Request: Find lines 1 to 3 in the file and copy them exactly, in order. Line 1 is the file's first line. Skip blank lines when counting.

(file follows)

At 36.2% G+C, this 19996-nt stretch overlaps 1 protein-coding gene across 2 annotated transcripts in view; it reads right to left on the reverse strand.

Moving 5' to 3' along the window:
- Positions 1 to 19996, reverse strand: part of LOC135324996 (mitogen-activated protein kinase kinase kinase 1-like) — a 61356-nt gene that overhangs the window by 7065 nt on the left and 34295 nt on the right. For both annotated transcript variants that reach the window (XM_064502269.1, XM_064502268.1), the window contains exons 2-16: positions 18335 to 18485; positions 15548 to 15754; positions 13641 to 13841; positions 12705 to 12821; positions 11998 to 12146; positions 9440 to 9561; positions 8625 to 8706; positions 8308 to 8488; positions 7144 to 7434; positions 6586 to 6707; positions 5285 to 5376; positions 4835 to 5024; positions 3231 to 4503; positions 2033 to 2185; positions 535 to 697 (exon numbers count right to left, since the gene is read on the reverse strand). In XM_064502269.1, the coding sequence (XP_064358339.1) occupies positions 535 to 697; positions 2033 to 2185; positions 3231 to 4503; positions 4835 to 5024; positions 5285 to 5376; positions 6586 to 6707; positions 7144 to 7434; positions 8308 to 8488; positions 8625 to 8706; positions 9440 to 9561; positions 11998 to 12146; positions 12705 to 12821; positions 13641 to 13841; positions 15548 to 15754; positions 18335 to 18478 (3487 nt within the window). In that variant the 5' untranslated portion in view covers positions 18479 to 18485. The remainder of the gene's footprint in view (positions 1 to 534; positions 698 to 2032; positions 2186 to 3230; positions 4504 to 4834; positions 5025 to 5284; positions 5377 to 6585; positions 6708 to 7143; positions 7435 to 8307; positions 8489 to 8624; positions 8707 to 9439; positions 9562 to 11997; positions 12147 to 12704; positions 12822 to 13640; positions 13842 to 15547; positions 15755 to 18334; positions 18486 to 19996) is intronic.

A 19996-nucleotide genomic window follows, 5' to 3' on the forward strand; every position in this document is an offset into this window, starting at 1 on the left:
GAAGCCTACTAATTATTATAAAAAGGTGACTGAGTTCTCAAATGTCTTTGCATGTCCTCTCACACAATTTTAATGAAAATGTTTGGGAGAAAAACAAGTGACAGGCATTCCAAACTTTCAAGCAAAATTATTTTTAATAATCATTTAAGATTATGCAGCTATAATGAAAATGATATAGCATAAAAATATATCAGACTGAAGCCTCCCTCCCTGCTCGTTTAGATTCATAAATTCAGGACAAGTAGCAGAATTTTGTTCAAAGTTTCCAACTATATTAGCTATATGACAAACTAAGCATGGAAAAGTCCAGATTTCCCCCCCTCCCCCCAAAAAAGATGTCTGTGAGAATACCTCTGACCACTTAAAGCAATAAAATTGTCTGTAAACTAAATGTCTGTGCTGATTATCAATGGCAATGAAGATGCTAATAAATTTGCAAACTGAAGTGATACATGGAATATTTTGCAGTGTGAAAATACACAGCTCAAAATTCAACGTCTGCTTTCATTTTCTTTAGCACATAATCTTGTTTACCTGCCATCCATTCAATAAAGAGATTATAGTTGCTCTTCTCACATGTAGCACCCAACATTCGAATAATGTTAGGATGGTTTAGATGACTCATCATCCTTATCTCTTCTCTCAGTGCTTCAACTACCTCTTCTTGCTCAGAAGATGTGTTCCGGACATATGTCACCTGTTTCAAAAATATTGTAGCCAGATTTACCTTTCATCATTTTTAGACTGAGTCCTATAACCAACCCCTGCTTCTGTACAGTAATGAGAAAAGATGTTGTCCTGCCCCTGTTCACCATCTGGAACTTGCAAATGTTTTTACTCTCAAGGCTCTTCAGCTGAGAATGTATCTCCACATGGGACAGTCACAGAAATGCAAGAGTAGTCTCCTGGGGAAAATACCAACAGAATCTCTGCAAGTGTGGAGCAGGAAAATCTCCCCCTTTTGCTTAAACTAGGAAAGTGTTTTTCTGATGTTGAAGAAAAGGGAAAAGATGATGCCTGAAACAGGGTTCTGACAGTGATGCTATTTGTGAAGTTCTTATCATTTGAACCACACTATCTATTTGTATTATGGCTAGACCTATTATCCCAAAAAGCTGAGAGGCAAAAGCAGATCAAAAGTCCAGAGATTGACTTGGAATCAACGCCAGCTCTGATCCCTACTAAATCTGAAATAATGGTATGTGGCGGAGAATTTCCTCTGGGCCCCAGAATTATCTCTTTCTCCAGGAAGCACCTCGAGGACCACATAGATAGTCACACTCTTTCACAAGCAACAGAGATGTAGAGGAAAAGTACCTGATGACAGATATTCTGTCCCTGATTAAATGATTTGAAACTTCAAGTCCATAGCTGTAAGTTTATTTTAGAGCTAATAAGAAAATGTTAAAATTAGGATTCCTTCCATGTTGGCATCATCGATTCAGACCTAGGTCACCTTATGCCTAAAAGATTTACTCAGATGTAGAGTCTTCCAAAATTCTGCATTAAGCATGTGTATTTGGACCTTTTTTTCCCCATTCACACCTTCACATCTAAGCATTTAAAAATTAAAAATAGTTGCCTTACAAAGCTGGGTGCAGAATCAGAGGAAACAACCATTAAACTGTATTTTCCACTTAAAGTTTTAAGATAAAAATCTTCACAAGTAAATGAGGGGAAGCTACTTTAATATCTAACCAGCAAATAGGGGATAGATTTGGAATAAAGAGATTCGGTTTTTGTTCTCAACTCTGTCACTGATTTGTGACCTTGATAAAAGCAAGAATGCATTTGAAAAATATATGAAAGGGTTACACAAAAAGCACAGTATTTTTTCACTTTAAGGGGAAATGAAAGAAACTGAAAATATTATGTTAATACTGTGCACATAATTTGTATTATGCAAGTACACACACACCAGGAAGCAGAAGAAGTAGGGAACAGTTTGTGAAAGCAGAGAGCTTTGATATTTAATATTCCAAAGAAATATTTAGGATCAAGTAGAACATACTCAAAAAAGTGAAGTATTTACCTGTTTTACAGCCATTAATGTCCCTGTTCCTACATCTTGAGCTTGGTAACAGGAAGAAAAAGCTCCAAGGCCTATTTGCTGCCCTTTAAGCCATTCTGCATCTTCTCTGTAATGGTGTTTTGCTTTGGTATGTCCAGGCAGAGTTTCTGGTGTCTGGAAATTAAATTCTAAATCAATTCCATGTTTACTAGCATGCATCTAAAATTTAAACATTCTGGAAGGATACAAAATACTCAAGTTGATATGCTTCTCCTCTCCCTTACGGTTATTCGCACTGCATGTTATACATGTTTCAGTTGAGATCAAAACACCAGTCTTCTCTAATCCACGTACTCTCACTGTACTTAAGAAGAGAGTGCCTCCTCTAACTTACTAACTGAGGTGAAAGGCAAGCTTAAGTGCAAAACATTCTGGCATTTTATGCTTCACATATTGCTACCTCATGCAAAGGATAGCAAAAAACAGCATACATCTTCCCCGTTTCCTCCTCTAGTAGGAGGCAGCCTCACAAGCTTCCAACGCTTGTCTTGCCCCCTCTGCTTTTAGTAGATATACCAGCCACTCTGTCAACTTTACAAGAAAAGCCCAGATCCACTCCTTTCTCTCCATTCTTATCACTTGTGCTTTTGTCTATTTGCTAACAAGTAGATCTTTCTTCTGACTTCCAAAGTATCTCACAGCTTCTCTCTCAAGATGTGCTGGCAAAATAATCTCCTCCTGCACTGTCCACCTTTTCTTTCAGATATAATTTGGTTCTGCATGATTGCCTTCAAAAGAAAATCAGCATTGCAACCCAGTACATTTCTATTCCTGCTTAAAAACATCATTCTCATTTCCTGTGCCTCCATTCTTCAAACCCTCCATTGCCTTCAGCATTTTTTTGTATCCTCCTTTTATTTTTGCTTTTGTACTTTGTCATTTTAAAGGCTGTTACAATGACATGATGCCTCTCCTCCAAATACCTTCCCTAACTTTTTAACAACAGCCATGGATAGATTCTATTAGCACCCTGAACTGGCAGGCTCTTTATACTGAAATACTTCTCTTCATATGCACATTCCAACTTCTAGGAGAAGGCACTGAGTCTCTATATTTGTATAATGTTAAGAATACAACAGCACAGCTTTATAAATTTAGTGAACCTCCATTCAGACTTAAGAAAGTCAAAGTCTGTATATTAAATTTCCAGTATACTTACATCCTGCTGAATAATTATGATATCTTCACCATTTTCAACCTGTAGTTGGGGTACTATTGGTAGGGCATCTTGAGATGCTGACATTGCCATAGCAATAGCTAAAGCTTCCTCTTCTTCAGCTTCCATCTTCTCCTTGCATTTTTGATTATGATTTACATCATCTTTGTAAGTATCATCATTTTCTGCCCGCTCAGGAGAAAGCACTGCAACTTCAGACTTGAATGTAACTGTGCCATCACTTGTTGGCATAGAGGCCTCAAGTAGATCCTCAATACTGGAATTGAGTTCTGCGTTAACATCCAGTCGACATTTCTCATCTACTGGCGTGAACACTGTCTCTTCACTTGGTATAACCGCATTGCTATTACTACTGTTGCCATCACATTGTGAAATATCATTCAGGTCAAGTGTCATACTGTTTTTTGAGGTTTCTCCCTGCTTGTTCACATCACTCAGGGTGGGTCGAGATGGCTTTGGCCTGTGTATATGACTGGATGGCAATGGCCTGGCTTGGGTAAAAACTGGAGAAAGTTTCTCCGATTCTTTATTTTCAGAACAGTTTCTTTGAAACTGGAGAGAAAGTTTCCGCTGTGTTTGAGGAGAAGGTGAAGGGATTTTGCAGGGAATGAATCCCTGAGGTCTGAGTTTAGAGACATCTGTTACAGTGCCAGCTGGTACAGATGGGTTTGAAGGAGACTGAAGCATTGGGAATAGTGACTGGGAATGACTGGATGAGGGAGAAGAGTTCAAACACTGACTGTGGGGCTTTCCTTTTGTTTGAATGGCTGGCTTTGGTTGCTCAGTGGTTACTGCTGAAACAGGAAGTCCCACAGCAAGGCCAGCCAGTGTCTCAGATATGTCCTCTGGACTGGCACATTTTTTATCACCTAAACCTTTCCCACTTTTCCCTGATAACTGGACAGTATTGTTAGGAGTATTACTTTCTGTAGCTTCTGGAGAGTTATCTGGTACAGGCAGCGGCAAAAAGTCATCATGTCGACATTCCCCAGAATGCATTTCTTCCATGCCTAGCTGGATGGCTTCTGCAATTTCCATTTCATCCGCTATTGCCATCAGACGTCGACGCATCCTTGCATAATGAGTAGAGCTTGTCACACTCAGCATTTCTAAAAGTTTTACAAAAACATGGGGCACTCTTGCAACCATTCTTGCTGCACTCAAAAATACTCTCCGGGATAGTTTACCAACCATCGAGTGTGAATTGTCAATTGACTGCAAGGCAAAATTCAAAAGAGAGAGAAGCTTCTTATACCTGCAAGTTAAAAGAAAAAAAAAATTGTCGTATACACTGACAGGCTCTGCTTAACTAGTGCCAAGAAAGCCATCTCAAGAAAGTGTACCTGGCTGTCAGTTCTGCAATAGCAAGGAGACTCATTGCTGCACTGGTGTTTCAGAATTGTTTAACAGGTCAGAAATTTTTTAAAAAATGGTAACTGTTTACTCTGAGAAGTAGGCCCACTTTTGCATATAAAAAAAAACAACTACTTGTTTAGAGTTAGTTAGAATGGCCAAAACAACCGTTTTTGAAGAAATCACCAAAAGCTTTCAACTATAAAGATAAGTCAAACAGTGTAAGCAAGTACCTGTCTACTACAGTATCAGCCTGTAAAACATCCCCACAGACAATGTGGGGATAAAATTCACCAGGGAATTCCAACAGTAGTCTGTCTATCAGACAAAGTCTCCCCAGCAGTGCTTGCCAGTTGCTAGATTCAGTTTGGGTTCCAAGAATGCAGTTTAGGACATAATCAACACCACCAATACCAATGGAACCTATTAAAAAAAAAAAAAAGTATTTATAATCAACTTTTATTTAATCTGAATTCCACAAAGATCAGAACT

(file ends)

At 36.2% G+C, this 19996-nt stretch overlaps 1 protein-coding gene across 2 annotated transcripts in view; it reads right to left on the reverse strand.

Moving 5' to 3' along the window:
- Positions 1 to 19996, reverse strand: part of LOC135324996 (mitogen-activated protein kinase kinase kinase 1-like) — a 61356-nt gene that overhangs the window by 7065 nt on the left and 34295 nt on the right. For both annotated transcript variants that reach the window (XM_064502269.1, XM_064502268.1), the window contains exons 2-16: positions 18335 to 18485; positions 15548 to 15754; positions 13641 to 13841; positions 12705 to 12821; positions 11998 to 12146; positions 9440 to 9561; positions 8625 to 8706; positions 8308 to 8488; positions 7144 to 7434; positions 6586 to 6707; positions 5285 to 5376; positions 4835 to 5024; positions 3231 to 4503; positions 2033 to 2185; positions 535 to 697 (exon numbers count right to left, since the gene is read on the reverse strand). In XM_064502269.1, the coding sequence (XP_064358339.1) occupies positions 535 to 697; positions 2033 to 2185; positions 3231 to 4503; positions 4835 to 5024; positions 5285 to 5376; positions 6586 to 6707; positions 7144 to 7434; positions 8308 to 8488; positions 8625 to 8706; positions 9440 to 9561; positions 11998 to 12146; positions 12705 to 12821; positions 13641 to 13841; positions 15548 to 15754; positions 18335 to 18478 (3487 nt within the window). In that variant the 5' untranslated portion in view covers positions 18479 to 18485. The remainder of the gene's footprint in view (positions 1 to 534; positions 698 to 2032; positions 2186 to 3230; positions 4504 to 4834; positions 5025 to 5284; positions 5377 to 6585; positions 6708 to 7143; positions 7435 to 8307; positions 8489 to 8624; positions 8707 to 9439; positions 9562 to 11997; positions 12147 to 12704; positions 12822 to 13640; positions 13842 to 15547; positions 15755 to 18334; positions 18486 to 19996) is intronic.